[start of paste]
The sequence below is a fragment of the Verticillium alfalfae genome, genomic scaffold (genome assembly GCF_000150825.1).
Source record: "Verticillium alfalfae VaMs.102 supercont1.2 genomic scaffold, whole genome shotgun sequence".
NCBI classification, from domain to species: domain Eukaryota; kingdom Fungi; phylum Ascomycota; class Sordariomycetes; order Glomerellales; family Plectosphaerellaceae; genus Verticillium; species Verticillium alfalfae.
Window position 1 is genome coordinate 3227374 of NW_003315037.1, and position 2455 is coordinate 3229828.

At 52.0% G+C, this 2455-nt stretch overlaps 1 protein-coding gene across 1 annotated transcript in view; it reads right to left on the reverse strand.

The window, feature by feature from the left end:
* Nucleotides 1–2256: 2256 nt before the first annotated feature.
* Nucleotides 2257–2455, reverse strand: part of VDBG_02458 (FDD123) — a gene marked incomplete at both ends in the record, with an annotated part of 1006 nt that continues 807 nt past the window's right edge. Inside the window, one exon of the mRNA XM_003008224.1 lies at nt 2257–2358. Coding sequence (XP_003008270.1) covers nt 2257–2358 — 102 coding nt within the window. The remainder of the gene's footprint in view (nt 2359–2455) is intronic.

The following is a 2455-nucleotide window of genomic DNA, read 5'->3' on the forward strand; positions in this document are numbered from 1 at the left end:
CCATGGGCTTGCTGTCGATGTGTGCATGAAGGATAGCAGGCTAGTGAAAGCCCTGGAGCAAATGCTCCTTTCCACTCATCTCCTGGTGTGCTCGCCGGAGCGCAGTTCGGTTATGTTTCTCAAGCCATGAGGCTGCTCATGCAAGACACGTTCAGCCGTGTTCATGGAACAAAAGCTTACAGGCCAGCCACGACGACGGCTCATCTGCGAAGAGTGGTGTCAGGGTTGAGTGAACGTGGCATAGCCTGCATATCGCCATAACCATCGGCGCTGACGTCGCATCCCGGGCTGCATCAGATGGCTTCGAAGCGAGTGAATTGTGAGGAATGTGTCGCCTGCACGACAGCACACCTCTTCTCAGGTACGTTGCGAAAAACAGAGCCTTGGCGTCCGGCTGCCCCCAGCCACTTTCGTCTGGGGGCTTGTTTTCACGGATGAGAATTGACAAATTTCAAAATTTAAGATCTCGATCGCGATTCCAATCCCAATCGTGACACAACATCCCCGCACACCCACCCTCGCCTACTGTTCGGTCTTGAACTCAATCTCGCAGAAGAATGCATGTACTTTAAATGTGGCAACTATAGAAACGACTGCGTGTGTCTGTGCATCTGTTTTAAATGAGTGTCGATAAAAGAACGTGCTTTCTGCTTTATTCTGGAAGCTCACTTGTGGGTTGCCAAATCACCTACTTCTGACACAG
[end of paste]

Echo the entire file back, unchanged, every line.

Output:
The sequence below is a fragment of the Verticillium alfalfae genome, genomic scaffold (genome assembly GCF_000150825.1).
Source record: "Verticillium alfalfae VaMs.102 supercont1.2 genomic scaffold, whole genome shotgun sequence".
NCBI classification, from domain to species: domain Eukaryota; kingdom Fungi; phylum Ascomycota; class Sordariomycetes; order Glomerellales; family Plectosphaerellaceae; genus Verticillium; species Verticillium alfalfae.
Window position 1 is genome coordinate 3227374 of NW_003315037.1, and position 2455 is coordinate 3229828.

At 52.0% G+C, this 2455-nt stretch overlaps 1 protein-coding gene across 1 annotated transcript in view; it reads right to left on the reverse strand.

The window, feature by feature from the left end:
* Nucleotides 1–2256: 2256 nt before the first annotated feature.
* Nucleotides 2257–2455, reverse strand: part of VDBG_02458 (FDD123) — a gene marked incomplete at both ends in the record, with an annotated part of 1006 nt that continues 807 nt past the window's right edge. Inside the window, one exon of the mRNA XM_003008224.1 lies at nt 2257–2358. Coding sequence (XP_003008270.1) covers nt 2257–2358 — 102 coding nt within the window. The remainder of the gene's footprint in view (nt 2359–2455) is intronic.

The following is a 2455-nucleotide window of genomic DNA, read 5'->3' on the forward strand; positions in this document are numbered from 1 at the left end:
CCATGGGCTTGCTGTCGATGTGTGCATGAAGGATAGCAGGCTAGTGAAAGCCCTGGAGCAAATGCTCCTTTCCACTCATCTCCTGGTGTGCTCGCCGGAGCGCAGTTCGGTTATGTTTCTCAAGCCATGAGGCTGCTCATGCAAGACACGTTCAGCCGTGTTCATGGAACAAAAGCTTACAGGCCAGCCACGACGACGGCTCATCTGCGAAGAGTGGTGTCAGGGTTGAGTGAACGTGGCATAGCCTGCATATCGCCATAACCATCGGCGCTGACGTCGCATCCCGGGCTGCATCAGATGGCTTCGAAGCGAGTGAATTGTGAGGAATGTGTCGCCTGCACGACAGCACACCTCTTCTCAGGTACGTTGCGAAAAACAGAGCCTTGGCGTCCGGCTGCCCCCAGCCACTTTCGTCTGGGGGCTTGTTTTCACGGATGAGAATTGACAAATTTCAAAATTTAAGATCTCGATCGCGATTCCAATCCCAATCGTGACACAACATCCCCGCACACCCACCCTCGCCTACTGTTCGGTCTTGAACTCAATCTCGCAGAAGAATGCATGTACTTTAAATGTGGCAACTATAGAAACGACTGCGTGTGTCTGTGCATCTGTTTTAAATGAGTGTCGATAAAAGAACGTGCTTTCTGCTTTATTCTGGAAGCTCACTTGTGGGTTGCCAAATCACCTACTTCTGACACAG